You shouldn't be trying to figure out the data format of a scalar in GMIR as you'll get contradictory results (e.g. G_ADD feeding into G_FADD). The operations impart an interpretation on the bits in a register w.r.t that operation but the values in registers are just abstract bundles of bits.

There are also ambiguous opcodes that are used for both integer and floating point instructions assuming they are available for same sizes (G_PHI, G_LOAD, G_STORE, G_IMPLICIT_DEF).

They're not really ambiguous, the data format just has no meaning to them. G_PHI/G_LOAD/G_STORE are just moving bundles of bits around without interpreting them. G_IMPLICIT_DEF just invents a bundle of bits with unspecified values.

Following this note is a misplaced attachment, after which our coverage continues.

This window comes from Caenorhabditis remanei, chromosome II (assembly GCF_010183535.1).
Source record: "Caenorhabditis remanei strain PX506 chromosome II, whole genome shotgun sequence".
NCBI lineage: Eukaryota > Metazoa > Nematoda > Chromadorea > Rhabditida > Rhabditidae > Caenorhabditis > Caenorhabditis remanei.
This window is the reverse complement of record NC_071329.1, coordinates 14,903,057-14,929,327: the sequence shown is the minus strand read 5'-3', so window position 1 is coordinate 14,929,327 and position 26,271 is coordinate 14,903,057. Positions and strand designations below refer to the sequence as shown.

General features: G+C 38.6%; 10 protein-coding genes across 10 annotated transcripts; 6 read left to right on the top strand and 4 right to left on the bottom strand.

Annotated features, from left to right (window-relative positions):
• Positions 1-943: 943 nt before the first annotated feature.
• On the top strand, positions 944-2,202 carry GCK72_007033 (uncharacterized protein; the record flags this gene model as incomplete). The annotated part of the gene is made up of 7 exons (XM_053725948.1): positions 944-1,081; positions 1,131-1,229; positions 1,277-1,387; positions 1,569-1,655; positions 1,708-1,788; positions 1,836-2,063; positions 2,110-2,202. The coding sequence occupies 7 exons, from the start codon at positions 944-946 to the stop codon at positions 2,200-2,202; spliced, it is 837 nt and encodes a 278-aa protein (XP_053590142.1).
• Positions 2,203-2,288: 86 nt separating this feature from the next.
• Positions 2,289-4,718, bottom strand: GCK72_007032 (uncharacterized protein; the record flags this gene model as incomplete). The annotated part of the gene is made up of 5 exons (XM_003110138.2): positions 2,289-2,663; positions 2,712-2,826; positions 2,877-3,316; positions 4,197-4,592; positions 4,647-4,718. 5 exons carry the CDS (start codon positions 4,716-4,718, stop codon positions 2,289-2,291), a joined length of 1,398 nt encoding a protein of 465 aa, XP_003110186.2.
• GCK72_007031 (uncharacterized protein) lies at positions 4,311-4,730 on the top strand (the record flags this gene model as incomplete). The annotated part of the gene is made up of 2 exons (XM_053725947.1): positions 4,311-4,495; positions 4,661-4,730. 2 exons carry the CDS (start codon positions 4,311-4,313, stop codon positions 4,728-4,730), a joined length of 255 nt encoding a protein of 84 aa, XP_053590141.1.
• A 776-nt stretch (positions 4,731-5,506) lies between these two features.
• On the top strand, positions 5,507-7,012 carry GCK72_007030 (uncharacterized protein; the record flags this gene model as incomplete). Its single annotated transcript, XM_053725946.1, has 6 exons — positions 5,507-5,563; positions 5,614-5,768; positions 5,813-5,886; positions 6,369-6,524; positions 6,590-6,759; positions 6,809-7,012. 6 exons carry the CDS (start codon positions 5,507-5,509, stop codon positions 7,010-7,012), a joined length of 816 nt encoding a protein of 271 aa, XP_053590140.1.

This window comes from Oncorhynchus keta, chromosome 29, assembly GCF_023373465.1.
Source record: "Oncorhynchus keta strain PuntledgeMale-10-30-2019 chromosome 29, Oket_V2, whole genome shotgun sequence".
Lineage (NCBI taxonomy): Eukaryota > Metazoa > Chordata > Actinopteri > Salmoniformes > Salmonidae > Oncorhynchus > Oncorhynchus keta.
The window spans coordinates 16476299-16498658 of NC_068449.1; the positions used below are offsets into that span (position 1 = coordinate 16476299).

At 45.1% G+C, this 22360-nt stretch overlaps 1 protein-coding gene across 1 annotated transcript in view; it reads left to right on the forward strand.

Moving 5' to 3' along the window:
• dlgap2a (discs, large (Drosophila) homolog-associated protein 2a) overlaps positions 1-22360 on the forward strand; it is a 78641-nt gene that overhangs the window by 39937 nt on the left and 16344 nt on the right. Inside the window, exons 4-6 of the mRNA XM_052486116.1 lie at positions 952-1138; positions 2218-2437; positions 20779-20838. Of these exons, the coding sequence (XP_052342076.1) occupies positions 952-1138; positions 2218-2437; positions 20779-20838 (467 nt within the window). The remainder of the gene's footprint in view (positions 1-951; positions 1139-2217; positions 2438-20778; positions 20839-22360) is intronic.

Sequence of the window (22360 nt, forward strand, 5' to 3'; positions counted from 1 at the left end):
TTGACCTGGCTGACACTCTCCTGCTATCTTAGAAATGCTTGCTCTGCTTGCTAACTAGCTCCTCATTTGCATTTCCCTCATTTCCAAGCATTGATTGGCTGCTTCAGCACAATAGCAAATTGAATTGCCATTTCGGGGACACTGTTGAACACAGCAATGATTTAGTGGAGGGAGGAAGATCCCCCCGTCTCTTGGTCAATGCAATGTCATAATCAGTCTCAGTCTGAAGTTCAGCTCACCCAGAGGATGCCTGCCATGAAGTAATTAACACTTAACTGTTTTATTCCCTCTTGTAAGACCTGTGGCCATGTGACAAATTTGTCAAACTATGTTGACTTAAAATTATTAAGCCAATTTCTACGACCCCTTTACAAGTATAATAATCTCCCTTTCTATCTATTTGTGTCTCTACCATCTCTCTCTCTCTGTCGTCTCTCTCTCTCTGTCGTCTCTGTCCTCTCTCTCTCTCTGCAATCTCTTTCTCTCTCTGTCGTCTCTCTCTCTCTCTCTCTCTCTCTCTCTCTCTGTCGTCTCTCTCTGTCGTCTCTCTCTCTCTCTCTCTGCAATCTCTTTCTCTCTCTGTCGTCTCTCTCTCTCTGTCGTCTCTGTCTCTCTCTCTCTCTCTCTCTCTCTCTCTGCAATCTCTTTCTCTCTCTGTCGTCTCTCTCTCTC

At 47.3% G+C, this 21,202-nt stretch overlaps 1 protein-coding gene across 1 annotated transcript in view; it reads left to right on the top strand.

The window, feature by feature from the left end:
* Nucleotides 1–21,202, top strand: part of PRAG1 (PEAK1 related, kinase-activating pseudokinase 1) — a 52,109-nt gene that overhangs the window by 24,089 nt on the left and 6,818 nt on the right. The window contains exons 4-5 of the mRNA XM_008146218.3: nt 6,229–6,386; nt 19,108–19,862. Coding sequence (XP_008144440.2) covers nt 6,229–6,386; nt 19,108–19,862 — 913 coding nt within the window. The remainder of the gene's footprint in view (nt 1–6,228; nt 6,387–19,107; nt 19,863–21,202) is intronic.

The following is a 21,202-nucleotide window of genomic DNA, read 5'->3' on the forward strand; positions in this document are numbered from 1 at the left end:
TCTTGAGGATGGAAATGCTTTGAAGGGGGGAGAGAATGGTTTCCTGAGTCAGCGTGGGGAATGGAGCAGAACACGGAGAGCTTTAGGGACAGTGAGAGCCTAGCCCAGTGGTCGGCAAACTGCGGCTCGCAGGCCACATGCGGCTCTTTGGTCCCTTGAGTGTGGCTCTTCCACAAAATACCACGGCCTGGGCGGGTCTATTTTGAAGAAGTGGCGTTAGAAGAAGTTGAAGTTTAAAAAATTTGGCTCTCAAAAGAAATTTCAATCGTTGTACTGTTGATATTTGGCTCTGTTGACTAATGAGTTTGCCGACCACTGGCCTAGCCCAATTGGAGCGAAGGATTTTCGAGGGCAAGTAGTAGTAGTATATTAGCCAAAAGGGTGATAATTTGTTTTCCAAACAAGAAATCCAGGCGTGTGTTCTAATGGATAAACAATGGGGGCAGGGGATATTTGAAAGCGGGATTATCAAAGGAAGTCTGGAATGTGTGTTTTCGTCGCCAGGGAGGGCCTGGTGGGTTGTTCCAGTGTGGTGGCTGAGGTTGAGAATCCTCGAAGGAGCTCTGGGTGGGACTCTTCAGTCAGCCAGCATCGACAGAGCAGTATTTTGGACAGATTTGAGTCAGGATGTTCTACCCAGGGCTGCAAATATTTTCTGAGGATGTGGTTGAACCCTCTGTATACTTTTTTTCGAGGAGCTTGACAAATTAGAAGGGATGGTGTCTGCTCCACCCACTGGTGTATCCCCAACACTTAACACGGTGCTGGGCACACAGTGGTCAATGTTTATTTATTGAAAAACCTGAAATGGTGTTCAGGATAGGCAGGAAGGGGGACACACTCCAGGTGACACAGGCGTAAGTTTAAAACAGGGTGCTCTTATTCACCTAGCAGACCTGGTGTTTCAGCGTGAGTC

Hi Daniel,

Thanks for writing this down. I think the description is accurate (modulo the bit cast stuff) of what we do today.
That said, the vision (that we don't implement currently) for the legalizer was actually much simpler:

  • The target needs to provide a way to legalize exts from producer/consumer sets.
  • The target needs to support loading and storing from producer/consumer sets.

    From there, supporting truncates, merge/unmerge, build vector and so on is a matter of issuing the right loads and stores. That's not very efficient thus we encourage targets to do what you wrote down, but the idea was that it is more an optimization than anything else.